Gerardus Johannes Mulder

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Gerardus Johannes Mulder.

Gerardus Johannes Mulder (27 December 1802 – 18 April 1880) was a Dutch organic and analytical chemist

Biography[edit]

Mulder was born in Utrecht, and earned a medical degree from Utrecht University.

He became a professor of chemistry at Rotterdam and later at Utrecht. While at the Utrecht University, Mulder described the chemical composition of protein. He claimed that albuminous substances are made up of a common radical, protein, and that protein had the same empirical formula except for some variation in amounts of sulfur and phosphorus, long before the polymer nature of proteins was recognized after work by Staudinger and Carrothers.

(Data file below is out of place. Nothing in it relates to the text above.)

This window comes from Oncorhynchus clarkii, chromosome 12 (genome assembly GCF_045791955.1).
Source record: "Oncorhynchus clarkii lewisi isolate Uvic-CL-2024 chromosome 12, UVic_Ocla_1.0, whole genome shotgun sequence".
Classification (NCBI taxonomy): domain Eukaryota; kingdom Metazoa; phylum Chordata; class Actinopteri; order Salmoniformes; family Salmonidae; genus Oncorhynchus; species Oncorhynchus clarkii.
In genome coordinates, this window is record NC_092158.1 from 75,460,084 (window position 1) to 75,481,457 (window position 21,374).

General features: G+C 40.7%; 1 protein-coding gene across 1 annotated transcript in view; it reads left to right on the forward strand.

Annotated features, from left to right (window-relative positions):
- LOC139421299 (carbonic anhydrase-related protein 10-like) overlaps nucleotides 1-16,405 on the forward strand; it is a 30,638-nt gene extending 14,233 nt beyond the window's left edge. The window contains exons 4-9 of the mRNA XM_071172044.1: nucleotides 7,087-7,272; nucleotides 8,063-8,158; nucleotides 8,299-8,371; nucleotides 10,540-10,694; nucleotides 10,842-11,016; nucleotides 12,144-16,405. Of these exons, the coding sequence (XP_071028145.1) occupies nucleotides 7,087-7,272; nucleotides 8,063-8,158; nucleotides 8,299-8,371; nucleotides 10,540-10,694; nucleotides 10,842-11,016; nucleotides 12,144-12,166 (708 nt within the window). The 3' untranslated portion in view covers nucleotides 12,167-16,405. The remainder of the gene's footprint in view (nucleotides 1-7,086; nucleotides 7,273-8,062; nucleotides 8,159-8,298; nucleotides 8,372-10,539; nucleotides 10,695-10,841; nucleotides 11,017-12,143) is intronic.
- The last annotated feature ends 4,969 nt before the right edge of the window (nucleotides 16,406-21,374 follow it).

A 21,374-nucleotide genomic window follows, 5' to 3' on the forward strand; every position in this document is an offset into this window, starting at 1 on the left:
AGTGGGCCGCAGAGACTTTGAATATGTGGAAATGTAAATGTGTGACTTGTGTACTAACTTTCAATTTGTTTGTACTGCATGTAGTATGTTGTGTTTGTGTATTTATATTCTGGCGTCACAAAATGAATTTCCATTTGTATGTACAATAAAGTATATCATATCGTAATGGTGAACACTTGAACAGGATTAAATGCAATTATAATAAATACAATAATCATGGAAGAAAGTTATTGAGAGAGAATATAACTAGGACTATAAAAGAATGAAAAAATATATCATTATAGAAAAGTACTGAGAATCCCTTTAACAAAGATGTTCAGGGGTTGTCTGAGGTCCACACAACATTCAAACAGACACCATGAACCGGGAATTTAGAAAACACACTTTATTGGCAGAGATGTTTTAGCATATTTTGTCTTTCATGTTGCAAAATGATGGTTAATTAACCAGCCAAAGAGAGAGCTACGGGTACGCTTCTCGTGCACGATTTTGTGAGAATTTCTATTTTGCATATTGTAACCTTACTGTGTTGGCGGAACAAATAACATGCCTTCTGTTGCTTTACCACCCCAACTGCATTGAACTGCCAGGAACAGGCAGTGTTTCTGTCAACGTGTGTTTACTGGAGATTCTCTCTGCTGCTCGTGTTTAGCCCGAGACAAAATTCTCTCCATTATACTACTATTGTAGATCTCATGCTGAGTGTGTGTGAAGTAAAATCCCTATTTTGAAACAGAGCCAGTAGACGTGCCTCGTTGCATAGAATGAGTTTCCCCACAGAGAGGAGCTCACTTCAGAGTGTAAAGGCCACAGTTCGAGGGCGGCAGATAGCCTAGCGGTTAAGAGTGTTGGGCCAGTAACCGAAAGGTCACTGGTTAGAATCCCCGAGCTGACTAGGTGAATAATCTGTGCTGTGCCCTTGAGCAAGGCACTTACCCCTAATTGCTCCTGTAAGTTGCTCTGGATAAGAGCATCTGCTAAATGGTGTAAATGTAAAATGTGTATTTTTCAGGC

He was the first to use this name, protein, coined by Jöns Jacob Berzelius in a publication, his 1838 paper 'On the composition of some animal substances'. In the same publication he also proposed that animals draw most of their protein from plants.

Augustus Voelcker was Mulder’s assistant for a year from 1846.[1]

In 1850, he was elected a foreign member of the Royal Swedish Academy of Sciences. He died in Bennekom in 1880.

References[edit]

Sources[edit]

  • Ihde, Aaron (1964) The Development of Modern Chemistry, Harper and Row, pages 359 and 423–424.

External links[edit]

  • On the composition of some animal substances Translation of parts of Mulder's article from: Mikulás Teich, A Documentary History of Biochemistry, 1770-1940 (Rutherford, NJ: Fairleigh Dickinson University Press, 1992)
    "Ueber die Zusammensetzung einiger thierischen Substanzen". Journal für Praktische Chemie (in German) 16: 129–152. 1839. doi:10.1002/prac.18390160137.